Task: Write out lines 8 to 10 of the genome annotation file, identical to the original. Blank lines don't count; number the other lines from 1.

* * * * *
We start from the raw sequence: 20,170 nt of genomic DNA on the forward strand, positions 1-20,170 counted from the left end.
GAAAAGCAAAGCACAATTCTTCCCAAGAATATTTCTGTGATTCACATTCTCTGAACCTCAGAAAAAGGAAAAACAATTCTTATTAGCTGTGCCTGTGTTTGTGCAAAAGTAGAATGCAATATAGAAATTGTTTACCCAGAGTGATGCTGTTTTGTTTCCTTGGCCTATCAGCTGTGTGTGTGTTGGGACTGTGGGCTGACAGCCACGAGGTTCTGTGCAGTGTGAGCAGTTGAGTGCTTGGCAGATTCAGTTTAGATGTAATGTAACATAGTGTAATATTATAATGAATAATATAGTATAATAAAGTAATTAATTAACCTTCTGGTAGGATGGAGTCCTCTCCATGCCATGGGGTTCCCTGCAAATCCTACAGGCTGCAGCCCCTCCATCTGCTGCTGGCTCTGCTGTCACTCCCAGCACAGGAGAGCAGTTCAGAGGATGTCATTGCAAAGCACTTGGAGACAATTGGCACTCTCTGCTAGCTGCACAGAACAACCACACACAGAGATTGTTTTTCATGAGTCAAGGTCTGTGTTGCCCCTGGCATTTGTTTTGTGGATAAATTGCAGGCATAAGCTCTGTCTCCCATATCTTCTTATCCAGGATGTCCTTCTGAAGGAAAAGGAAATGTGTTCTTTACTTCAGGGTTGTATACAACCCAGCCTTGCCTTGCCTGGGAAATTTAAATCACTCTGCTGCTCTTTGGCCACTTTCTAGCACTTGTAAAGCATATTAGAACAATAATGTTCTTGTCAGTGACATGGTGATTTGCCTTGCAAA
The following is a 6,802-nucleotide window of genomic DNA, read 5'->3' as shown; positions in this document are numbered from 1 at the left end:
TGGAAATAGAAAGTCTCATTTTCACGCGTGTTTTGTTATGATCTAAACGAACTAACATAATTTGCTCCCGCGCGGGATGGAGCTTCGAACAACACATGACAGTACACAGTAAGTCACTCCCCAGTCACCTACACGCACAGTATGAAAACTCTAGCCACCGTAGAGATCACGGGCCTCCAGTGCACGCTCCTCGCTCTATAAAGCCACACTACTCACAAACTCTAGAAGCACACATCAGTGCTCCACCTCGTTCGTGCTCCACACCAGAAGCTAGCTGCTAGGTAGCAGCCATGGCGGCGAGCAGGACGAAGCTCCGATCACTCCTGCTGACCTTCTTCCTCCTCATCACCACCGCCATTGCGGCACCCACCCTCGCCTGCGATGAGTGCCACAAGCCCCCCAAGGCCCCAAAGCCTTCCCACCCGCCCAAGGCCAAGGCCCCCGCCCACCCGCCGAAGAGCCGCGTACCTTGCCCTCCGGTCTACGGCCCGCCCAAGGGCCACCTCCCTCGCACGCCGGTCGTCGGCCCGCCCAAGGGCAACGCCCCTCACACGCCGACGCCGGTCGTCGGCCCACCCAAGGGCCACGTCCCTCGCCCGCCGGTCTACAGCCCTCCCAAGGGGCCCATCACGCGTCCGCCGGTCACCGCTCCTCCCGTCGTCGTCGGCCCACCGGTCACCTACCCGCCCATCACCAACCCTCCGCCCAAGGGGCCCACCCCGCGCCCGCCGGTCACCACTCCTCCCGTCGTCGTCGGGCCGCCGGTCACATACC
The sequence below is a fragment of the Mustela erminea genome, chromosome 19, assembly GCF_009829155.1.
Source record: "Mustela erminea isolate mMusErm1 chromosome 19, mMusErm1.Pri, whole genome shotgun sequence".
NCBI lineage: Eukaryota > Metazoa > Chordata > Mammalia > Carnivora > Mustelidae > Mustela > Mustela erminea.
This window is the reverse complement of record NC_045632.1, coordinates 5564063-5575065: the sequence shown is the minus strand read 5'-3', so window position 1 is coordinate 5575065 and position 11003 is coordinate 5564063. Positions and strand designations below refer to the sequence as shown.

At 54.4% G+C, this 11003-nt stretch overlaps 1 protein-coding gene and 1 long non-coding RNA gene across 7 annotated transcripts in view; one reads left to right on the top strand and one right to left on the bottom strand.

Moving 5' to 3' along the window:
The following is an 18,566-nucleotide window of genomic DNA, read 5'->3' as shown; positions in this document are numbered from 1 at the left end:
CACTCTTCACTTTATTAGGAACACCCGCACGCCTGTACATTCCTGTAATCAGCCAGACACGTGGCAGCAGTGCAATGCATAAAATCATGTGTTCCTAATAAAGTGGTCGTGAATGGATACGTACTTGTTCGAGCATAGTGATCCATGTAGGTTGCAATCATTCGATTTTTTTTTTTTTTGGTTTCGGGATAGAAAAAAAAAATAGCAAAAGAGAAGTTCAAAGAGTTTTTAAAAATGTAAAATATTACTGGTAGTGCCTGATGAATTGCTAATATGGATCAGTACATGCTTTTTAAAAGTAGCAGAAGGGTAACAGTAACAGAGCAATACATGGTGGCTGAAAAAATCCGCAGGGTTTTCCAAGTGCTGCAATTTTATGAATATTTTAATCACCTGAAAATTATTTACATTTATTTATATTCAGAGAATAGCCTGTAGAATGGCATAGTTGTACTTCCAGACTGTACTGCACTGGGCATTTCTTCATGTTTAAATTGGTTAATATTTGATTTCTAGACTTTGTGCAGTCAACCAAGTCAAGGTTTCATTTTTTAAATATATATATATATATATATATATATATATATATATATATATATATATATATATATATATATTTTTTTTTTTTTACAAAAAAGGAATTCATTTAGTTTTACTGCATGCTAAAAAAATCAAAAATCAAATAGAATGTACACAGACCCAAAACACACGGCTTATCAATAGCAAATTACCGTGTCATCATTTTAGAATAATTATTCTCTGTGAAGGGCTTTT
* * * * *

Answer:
This window is the reverse complement of record NC_045632.1, coordinates 5564063-5575065: the sequence shown is the minus strand read 5'-3', so window position 1 is coordinate 5575065 and position 11003 is coordinate 5564063. Positions and strand designations below refer to the sequence as shown.

At 54.4% G+C, this 11003-nt stretch overlaps 1 protein-coding gene and 1 long non-coding RNA gene across 7 annotated transcripts in view; one reads left to right on the top strand and one right to left on the bottom strand.

Moving 5' to 3' along the window: